On Tuesday, the Federal Reserve Board issued final rules regulating gift certificates, store gift cards, and general-use prepaid cards. The rules become effective August 22, 2010, and will apply to all cards (that are subject to the rules) sold or issued on or after that date.
Generally, the rules (1) limit dormancy, inactivity or service fees, (2) require certain disclosures, and (3) prohibit expiration dates less than five years after issuance of gift certificates, store gift cards, and general-use prepaid cards. The new rules are part of Regulation E relating to electronic fund transfers (12 CFR Part 205). The Federal Reserve also issued Official Staff Commentary of the new rules which provide detailed examples and descriptions of the new requirements, and which provide a safe harbor from liability for those who comply with the Commentary.
Highlights of the Final Rules
- The Federal Reserve declined to limit the amount of service and dormancy fees even though it was authorized to do so, but said it will continue to monitor the gift card market and may impose caps on fees or other restrictions in the future.
- The Final Rules differ from the proposed rules (which we summarized in an earlier Alert) by requiring additional disclosures for cards issued as part of loyalty, award, or promotional programs (including labeling the front of the card as being issued as part of a loyalty, award or promotional program; disclosing fees and expiration dates; and providing a toll-free telephone number or website address).
- Gift certificates, store gift cards, and general-use prepaid cards subject to the law do not need to be in a card format. The Final Rules may apply to a device with a chip or other embedded mechanism that links the device to stored funds, such as a mobile phone or sticker containing a contactless chip that enables a consumer to access the funds.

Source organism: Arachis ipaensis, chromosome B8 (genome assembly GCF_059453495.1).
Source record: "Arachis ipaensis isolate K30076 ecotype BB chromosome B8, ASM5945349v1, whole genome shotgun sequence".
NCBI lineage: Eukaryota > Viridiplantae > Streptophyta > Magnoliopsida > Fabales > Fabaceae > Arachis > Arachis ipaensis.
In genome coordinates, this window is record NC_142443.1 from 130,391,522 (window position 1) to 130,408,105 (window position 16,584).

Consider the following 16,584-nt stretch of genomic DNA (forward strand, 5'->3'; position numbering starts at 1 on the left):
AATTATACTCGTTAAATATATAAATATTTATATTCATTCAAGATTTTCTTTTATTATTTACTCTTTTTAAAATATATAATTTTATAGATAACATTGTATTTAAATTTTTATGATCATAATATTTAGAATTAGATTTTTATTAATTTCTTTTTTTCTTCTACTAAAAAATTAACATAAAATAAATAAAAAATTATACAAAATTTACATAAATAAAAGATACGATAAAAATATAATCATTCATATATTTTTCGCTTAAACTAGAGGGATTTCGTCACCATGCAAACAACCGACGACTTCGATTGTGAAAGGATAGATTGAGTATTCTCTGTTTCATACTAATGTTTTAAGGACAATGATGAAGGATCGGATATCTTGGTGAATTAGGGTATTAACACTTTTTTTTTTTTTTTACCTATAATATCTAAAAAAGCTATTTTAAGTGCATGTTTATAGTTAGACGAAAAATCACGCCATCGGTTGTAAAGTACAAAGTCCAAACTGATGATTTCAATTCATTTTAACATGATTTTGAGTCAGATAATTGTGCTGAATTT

- The following are excluded from the definition of gift certificates, store gift cards, and general-use prepaid cards: cards used solely for telephone services (but not cards that can be redeemed for mobile phone applications or mobile internet access); cards that are reloadable and not marketed or labeled as gift cards or gift certificates; loyalty, award and promotional cards; cards not marketed to the general public; certificates issued in paper form only; and cards redeemable solely for admission to specific events or venues.
- The Final Rules do not apply to cards for services or experiences (such as a spa treatment or a hotel stay) as long as the card does not state a denominated amount (such as "a $50 value") and the Rules do not apply to cards that provide discounts (such as cards for 20% off)
- Rebate cards are considered a type of loyalty, award or promotional card.
- The Final Rules contain detailed requirements for qualifying for the reloadable and not marketed as gift cards exclusion, and detailed rules for providing disclosures on non-physical cards.
- The Final Rules preempt state laws that are "inconsistent" with the rules; a state law is not inconsistent with the rules if it provides greater consumer protection.
In general, the Federal Reserve's rules are much more detailed than any state law regulating gift cards and contemplate many more kinds of cards, and formats, than state laws do. This provides much more specific guidance to marketers as to what restrictions may apply, but will also require careful review of the Rules and the Official Staff Commentary.